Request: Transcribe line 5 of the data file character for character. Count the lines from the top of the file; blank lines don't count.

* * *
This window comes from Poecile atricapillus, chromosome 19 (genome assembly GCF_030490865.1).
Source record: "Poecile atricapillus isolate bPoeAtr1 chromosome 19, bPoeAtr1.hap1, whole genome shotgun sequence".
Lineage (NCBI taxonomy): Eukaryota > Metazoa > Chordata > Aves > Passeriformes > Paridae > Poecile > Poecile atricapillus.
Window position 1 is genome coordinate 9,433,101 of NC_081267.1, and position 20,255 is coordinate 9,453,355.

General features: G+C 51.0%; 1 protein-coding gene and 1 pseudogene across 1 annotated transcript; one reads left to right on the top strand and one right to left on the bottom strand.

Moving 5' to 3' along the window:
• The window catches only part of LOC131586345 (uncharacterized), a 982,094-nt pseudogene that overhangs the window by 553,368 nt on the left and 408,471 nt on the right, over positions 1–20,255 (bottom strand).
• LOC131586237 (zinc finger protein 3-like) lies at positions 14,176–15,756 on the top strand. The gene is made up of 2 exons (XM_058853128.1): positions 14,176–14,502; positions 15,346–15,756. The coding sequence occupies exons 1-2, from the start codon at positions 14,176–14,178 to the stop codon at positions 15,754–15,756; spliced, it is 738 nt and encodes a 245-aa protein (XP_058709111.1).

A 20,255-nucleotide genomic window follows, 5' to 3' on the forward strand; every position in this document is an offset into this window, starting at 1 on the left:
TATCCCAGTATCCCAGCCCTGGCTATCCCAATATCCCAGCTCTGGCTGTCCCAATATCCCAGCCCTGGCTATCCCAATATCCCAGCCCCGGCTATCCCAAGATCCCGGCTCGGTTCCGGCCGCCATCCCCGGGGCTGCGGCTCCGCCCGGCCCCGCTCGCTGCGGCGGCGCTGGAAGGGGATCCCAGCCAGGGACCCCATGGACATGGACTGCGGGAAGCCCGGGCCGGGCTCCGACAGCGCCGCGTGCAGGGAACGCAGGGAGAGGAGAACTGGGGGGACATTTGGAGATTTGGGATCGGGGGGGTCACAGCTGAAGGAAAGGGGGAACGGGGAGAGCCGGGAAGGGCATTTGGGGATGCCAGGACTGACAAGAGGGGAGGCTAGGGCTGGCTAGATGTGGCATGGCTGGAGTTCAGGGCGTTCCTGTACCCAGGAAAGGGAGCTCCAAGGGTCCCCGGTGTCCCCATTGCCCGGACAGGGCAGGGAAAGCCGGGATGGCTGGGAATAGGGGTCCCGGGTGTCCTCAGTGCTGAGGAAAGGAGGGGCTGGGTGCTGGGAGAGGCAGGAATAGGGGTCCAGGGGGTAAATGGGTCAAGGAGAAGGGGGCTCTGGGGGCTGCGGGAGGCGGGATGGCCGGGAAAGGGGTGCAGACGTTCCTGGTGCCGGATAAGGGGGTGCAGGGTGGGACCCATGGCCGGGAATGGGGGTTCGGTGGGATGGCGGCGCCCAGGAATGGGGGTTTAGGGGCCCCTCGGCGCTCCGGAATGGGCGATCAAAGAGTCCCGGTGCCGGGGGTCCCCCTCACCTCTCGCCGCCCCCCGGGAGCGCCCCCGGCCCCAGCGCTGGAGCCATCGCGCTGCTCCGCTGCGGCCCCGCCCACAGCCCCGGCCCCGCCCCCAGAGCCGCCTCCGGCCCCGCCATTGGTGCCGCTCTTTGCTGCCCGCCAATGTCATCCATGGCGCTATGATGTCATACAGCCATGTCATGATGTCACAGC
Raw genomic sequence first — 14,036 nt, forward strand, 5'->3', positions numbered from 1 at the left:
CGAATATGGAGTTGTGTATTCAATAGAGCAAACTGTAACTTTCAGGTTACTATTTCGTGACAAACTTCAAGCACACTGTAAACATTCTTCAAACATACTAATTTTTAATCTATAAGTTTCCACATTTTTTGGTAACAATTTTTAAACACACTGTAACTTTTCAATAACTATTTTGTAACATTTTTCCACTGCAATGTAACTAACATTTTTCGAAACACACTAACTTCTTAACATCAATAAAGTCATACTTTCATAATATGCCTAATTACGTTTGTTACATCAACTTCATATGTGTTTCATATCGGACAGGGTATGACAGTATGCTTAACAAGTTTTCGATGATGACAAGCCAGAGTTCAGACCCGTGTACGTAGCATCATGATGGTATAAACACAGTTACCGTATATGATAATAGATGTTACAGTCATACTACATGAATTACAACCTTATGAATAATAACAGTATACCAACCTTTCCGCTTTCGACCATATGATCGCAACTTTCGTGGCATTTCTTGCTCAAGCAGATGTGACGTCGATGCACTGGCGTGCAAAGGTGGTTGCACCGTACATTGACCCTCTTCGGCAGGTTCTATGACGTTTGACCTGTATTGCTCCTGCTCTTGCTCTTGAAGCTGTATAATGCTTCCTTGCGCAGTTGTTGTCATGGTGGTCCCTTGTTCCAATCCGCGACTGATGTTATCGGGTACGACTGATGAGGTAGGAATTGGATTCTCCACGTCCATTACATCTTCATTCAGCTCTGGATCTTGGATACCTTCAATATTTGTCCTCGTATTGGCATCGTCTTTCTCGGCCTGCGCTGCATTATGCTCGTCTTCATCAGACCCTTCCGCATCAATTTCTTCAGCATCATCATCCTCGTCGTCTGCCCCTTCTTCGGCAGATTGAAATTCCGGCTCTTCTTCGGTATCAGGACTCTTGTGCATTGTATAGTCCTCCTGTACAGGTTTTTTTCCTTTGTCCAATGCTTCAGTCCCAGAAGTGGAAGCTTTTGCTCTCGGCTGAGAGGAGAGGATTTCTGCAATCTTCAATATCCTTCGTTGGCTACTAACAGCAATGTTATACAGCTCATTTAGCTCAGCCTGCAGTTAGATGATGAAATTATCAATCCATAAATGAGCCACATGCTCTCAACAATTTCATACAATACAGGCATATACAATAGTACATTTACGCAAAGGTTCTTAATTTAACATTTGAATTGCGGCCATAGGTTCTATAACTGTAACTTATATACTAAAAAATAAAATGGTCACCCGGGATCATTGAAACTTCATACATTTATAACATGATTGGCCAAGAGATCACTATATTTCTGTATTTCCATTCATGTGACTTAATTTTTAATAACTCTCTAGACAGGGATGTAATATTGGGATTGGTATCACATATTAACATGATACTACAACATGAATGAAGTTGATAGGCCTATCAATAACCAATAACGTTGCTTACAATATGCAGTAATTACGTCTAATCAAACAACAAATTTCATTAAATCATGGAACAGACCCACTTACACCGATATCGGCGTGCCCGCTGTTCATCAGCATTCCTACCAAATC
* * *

General features: G+C 51.0%; 1 protein-coding gene and 1 pseudogene across 1 annotated transcript; one reads left to right on the top strand and one right to left on the bottom strand.